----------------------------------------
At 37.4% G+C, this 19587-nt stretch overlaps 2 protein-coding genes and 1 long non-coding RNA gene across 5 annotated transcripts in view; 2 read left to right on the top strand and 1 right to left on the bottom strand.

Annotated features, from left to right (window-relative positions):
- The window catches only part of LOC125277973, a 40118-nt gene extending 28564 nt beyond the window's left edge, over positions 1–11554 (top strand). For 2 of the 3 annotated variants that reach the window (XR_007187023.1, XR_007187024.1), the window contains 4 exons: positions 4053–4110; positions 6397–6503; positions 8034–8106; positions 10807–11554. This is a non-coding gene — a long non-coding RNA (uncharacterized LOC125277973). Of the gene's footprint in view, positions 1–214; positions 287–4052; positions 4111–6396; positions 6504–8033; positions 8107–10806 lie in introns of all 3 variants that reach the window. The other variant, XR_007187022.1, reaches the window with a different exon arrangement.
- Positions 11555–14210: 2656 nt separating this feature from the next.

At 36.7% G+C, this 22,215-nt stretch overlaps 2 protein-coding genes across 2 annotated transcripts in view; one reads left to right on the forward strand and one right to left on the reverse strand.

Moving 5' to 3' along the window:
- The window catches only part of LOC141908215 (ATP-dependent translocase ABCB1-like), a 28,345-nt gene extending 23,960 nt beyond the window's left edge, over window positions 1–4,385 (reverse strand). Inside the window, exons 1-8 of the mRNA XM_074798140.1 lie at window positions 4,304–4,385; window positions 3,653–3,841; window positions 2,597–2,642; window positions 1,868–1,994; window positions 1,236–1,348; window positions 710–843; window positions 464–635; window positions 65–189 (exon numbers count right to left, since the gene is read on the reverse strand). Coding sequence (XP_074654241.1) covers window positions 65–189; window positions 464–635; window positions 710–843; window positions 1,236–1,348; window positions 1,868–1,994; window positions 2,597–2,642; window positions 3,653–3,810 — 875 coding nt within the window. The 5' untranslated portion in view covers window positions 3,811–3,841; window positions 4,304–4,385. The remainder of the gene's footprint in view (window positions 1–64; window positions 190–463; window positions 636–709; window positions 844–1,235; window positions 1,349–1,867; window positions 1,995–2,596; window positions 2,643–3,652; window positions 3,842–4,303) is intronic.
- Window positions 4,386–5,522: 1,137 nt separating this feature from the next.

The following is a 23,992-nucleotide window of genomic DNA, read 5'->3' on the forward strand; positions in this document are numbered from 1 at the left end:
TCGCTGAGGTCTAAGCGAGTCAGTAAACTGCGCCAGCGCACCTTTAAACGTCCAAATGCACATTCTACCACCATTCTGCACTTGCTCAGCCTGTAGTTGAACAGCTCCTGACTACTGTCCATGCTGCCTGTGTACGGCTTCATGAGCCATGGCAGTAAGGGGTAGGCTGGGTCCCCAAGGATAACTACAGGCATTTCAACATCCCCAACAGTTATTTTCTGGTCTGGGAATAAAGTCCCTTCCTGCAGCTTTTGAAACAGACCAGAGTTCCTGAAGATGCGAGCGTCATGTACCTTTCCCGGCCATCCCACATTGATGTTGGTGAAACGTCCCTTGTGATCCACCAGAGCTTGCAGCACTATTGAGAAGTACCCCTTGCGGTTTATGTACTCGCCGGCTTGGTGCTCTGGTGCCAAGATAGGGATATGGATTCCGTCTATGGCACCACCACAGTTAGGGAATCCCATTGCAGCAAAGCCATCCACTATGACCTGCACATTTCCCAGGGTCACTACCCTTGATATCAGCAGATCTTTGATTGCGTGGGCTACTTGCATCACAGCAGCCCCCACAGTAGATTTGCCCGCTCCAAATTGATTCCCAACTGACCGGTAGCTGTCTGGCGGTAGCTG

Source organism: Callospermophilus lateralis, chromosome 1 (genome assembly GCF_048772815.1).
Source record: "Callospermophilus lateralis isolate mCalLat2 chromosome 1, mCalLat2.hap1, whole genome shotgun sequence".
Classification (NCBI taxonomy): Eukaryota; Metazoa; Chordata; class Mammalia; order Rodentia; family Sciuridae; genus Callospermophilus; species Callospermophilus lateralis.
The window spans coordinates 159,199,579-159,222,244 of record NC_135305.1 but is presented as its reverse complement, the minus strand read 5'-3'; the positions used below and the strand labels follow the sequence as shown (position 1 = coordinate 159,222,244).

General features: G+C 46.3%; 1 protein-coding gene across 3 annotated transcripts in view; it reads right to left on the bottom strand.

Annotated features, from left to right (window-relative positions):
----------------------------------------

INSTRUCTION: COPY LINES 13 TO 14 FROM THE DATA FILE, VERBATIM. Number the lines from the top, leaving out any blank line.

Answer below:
Classification (NCBI taxonomy): Eukaryota; Metazoa; Chordata; class Mammalia; order Rodentia; family Sciuridae; genus Callospermophilus; species Callospermophilus lateralis.
The window spans coordinates 159,199,579-159,222,244 of record NC_135305.1 but is presented as its reverse complement, the minus strand read 5'-3'; the positions used below and the strand labels follow the sequence as shown (position 1 = coordinate 159,222,244).